“Howdy, Sheriff,” Heyes greets the lawman.
“Howdy.” Butler nods at the horses quenching their thirst at the trough. “Looks like you’ve had a hot ride.”
“Sure have,” agrees Curry.
“What brings you to Leadville?”
“Just passin’ through.”
In the background, Jack’s lips purse, thoughtfully.
“We’re looking for work,” adds Heyes.
“What kinda work?” The sheriff’s eyes drop, noticeably, to the partners’ tied-down guns.
The scene’s single-member audience makes the same observation. Was that a nod? Maybe.
“The peaceable, law-abidin’ kind.” Kid Curry smiles the blue-eyed smile of the innocent.
His partner shoots him an annoyed look. “Any kind that pays real well and isn’t too hard on the back.”
A wry grin from the lawman. “I don’t reckon you’ll find that kinda work round Leadville. If you do, let me know, son, I’ll go sign up.”
An acknowledging shrug from Heyes.
“What about the ord’nary kind?” asks Curry. “Breakin’ sweat twelve hours a day for the price of room, board and a couple of beers. Anyone hirin’ for that?”
“Not in town. But the railroad’s working out in Eagle Vale – less’n five miles east of here. Could try there.”
The ex-outlaws exchange a mute conversation, redolent of their distaste for the whole business of hewing of wood, hauling of water and general getting of bread by the sweat of their brows. Shrugs and sighs indicate a familiar lack of choice.
“Thanks,” grunts Kid Curry, ungratefully.
“More’n welcome.” The sheriff touches his hat and strides away.
The boys watch Butler return to his office. As the door closes behind the sheriff the shoulders of the two ex-outlaws noticeably relax.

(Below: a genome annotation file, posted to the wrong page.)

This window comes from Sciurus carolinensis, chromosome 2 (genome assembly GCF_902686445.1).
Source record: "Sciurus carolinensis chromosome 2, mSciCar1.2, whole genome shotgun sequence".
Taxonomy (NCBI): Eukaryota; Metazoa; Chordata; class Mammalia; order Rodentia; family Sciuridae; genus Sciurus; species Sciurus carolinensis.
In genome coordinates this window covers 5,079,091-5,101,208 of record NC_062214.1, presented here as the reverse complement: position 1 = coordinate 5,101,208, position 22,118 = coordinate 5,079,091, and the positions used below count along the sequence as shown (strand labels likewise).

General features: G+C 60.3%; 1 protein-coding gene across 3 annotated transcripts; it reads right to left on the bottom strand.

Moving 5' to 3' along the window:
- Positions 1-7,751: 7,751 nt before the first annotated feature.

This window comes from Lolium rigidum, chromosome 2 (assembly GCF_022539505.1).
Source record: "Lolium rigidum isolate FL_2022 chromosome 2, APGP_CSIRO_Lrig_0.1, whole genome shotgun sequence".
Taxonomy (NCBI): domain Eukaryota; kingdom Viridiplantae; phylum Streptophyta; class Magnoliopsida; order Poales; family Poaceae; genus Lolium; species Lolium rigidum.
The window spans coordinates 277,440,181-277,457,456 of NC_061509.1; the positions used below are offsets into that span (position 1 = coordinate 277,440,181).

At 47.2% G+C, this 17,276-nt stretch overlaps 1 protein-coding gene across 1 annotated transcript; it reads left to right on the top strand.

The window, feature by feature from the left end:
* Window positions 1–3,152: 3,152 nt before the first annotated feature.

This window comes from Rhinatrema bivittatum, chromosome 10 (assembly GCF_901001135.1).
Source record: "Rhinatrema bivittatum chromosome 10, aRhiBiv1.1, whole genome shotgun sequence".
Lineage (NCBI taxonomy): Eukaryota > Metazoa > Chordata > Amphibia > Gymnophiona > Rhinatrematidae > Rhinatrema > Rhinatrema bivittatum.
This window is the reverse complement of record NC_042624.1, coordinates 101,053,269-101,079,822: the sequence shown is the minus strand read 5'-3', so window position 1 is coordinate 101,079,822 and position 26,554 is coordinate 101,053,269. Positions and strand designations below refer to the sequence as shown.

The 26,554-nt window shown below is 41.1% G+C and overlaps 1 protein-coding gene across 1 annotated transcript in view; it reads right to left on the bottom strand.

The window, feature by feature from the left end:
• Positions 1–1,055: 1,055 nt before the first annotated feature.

“Did I just say we were gonna take railway jobs?” says Curry. “Because – that don’t sound like us.”
“Nah, you never said that. You might have given him that impression – but you never said it.” Pause. “’Course we could go take railway jobs.”
A look from Curry.
“I’m not saying we should. Just saying we could.”
“I’m not saying it sounds good – but it might beat wearing dust, sleeping on the ground and wondering what grass tastes like.”
And still more look.
“I’m not saying it’s not a close call, Kid…”
“For someone not sayin’ stuff, you sure are…”
“Loquacious?” finishes Heyes.
“I was goin’ for annoyin’.” Ignoring the chagrin on Heyes’ face, Curry pushes back his hat and stares at a set of batwing doors. “I’m gonna get me a cold beer. And a hot meal. And don’t tell me we can’t afford both.” Without waiting for an answer he strides towards the saloon.
Heyes rummages deep in first his vest, then his pants’ pocket and looks at the pitiably small number of pitiably small coins this search yields.
“We can’t afford neither,” he mutters, as he follows.
Their inconspicuous observer, Jack, peels himself off the rail and also heads toward the saloon.
A be-whiskered barkeep surveys the trail-begrimed Kid Curry. He removes dust the ex-outlaw has deposited on his well-polished counter with a flick of his cloth.
“Beers are ten cents apiece.”
“Upfront. Hey, fella!” The barkeep’s attention switches to Heyes.